One wonders exactly why the authorship issue is given the extensive treatment that it is. Presumably it’s to show the “leap” between the Christology of the Pauline homologoumena and Colossians, but if such a “leap” actually happened, is it not possible that Paul himself took it? In other words, I don’t see the payoff of establishing authorship one way or the other as it relates to the Christology of Colossians 1:15-20. I also have questions about Pizzuto’s A-B-C-B´-A´ chiasmus, which he admits is “based on semantic rather than strict syntactical considerations” (267 cf. 205). The identification of this kind of semantic/conceptual chiasmus rides roughshod over much NT scholarship but the looming question is always, “Is that actually a chiasmus, and if so, so what?” Would the passage be any less about Christ as Creator/Redeemer if Pizzuto’s chiasmus didn’t hold up? I think not. And one last point of criticism would be that I think Pizzuto doesn’t take advantage of the broader Second Temple Jewish themes in his search for continuity and novelty. Sean McDonough has argued persuasively that Messiah and Kingship commend themselves above Wisdom as themes in the background of the Colossians hymn.4

But these questions/critiques are incidental to the overall analysis of the hymn’s Christology, which on the whole, I think Pizzuto gets right. I would argue that Colossians’ Christology is high, but no higher than that of Romans, Philippians, 1 Corinthians, John, or Hebrews. But regardless of where one comes down on the issue of authorship or the unity/diversity of NT Christology, Pizzuto’s work merit’s engagement, if for no other reason than to see an innovative structural analysis that challenges positions that were once considered dominant in critical NT scholarship.

B”H


1 Käsemann posited that these verses were Christian interpolations on a pre-Christian hymn based on a Gnostic redeemer myth; Lohse thought that they were later Christian clarifications of a pre-Pauline Christian hymn influenced by Hellenistic Jewish Wisdom speculation; and Schweizer suggested that they were Christian redactions to a hymn that echoes Hellenistic Jewish Wisdom speculation as seen, e.g., in the Wisdom of Solomon and Philo, although his main reason for eliminating the verses in question was to preserve the alleged symmetry of the original hymn..
2 At one point Pizzuto suggests that the lack of mention of the earthquake in the Lycus Valley in 60/61 CE is evidence of enough time having passed to account for such silence (see 88). Of course if Paul had written before the earthquake it wouldn’t be mentioned. Or, to take another example, Pizzuto makes much of the realized eschatology of Colossians (1:21, 22, 26, 27; 3:1-4), which allegedly distinguishes it from the future eschatology of the Pauline letters. But this is generally overemphasized and Doug Moo has pointed out the “not yet” aspect of Colossians eschatology, which Pizzuto has underappreciated (see Douglas J. Moo, The Letters to the Colossians and to Philemon [PNTC; Grand Rapids, MI: Eerdmans, 2008, 69).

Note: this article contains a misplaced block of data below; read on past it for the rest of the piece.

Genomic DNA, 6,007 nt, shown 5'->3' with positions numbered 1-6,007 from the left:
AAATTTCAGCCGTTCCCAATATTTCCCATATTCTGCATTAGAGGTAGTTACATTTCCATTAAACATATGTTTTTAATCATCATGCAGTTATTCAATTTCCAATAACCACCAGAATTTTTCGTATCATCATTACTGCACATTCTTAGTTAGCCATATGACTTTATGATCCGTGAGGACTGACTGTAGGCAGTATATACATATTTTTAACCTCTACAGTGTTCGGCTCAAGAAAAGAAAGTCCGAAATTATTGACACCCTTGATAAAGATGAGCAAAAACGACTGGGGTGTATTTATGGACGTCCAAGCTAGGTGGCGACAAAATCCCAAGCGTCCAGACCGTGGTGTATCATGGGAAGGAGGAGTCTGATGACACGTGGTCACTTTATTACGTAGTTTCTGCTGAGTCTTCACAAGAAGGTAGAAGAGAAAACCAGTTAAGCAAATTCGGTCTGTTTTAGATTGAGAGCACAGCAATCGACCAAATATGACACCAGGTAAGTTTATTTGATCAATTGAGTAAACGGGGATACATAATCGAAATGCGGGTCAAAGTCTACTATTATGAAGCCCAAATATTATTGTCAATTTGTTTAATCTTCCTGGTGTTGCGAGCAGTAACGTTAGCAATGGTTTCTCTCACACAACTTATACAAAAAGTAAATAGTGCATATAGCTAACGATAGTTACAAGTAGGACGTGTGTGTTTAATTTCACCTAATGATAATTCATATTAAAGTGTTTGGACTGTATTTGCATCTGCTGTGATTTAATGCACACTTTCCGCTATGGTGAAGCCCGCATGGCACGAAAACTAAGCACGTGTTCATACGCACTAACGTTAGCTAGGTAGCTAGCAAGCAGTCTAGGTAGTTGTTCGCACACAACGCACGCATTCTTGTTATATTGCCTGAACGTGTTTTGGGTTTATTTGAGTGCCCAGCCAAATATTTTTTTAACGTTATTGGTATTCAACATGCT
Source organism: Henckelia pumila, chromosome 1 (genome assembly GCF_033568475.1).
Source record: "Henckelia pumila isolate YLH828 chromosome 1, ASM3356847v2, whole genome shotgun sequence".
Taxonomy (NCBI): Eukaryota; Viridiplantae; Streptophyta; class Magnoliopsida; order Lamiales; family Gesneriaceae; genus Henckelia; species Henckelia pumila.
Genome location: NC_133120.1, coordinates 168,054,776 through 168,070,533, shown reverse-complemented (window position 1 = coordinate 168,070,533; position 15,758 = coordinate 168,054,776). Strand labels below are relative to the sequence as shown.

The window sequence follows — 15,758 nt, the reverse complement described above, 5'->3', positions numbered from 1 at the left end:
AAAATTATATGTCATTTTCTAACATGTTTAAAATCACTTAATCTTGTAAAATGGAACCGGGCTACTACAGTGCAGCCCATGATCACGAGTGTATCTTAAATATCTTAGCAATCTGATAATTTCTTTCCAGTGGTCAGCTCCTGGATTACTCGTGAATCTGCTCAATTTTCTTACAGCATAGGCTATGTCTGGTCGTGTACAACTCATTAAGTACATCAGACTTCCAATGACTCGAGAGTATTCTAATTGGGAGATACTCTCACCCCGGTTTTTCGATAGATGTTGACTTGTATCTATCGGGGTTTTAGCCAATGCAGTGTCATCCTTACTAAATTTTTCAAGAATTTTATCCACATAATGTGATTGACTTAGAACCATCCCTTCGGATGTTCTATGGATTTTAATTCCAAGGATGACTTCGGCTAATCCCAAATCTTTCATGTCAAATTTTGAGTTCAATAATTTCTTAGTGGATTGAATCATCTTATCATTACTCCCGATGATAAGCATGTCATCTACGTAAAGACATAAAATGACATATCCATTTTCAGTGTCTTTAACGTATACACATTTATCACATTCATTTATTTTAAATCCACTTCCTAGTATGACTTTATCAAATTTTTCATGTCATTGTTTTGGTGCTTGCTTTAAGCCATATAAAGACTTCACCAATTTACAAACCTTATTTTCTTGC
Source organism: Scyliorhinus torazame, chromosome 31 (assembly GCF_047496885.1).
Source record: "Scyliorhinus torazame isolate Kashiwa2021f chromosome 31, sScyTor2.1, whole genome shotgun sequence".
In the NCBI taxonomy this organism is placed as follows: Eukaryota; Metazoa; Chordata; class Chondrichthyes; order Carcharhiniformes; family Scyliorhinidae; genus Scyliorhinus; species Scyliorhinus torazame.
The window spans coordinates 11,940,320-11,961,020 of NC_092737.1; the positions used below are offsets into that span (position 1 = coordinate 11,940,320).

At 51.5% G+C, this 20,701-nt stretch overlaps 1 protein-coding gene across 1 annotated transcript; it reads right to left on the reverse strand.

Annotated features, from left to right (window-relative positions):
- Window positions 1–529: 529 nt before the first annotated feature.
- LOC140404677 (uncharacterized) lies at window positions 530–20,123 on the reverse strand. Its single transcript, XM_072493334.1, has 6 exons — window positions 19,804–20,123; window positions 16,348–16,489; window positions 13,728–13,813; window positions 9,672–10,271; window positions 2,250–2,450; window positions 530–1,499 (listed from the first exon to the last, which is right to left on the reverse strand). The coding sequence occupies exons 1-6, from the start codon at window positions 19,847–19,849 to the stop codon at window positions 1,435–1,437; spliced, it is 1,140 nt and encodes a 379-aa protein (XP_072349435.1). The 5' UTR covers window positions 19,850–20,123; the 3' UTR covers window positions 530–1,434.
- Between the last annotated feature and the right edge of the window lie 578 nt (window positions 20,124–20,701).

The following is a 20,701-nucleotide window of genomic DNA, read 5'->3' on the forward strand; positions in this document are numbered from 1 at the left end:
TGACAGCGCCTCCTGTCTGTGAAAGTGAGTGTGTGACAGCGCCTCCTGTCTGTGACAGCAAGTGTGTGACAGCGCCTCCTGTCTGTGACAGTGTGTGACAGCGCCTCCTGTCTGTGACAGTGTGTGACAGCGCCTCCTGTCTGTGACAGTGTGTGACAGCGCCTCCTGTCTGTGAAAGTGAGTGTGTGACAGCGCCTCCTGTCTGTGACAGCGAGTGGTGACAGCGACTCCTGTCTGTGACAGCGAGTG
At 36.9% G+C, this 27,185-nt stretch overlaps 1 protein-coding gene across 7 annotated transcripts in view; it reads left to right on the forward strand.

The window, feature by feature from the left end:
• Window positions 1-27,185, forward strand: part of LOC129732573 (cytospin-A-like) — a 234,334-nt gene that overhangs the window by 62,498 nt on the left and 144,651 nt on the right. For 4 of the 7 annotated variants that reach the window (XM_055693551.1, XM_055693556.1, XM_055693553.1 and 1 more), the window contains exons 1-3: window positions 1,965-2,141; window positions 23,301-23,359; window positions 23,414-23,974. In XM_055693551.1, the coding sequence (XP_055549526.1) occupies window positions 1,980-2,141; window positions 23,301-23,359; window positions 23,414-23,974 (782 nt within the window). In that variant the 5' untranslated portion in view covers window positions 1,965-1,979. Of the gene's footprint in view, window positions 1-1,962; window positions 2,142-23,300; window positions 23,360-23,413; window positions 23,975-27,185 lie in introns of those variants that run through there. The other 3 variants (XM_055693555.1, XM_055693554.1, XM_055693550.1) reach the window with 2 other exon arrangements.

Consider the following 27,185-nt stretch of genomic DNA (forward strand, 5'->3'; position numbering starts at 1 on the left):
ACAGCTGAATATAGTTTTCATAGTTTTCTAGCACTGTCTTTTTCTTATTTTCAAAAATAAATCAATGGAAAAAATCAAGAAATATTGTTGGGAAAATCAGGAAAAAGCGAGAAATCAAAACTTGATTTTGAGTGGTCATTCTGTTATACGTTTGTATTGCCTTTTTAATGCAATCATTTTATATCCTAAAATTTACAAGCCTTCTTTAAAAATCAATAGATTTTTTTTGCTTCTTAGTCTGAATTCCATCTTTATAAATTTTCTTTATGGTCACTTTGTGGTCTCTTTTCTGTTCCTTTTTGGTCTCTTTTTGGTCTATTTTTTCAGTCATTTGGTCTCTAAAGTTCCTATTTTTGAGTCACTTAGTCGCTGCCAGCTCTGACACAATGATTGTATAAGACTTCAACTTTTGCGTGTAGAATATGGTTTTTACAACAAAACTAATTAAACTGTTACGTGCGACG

4 See Sean M. McDonough, Christ as Creator: Origins of a New Testament Doctrine (New York: Oxford University Press, 2009), 172-91.

4 thoughts on “A Cosmic Leap of Faith: An Authorial, Structural, and Theological Investigation of the Cosmic Christology in Col 1:15-20

  1. A lot of scholarly books are written for the sake of writing books, and not because they make a significant contribution to knowledge. Learned monographs are frequently written to simply justify the author’s profession.

  2. Nick, I always love thinking about this passage in Colossians, so thanks for reading this one for me. As a side note, I appreciated your emphasis on the ST Jewish setting. I heard author Tom Holland speak at the Eerdmans Bookstore a week or so ago, in celebration of his recent Romans commentary from Wipf & Stock, and in his talk about Paul, he made the argument that scholars too frequently emphasize the Hellenistic or Roman background to Paul’s thought while not paying enough mind to the far more important Jewish context. And in this passage, he argues that there is a Paschal background, which would be an interesting and downright enlightening way to understand the “firstborn” language (I’ve got to say my jaw dropped a bit as he unfolded his logic). I think he details his view in his book on Pauline theology from Mentor (I don’t have it on hand, and have only glanced over it quickly, but this certainly piqued my interest).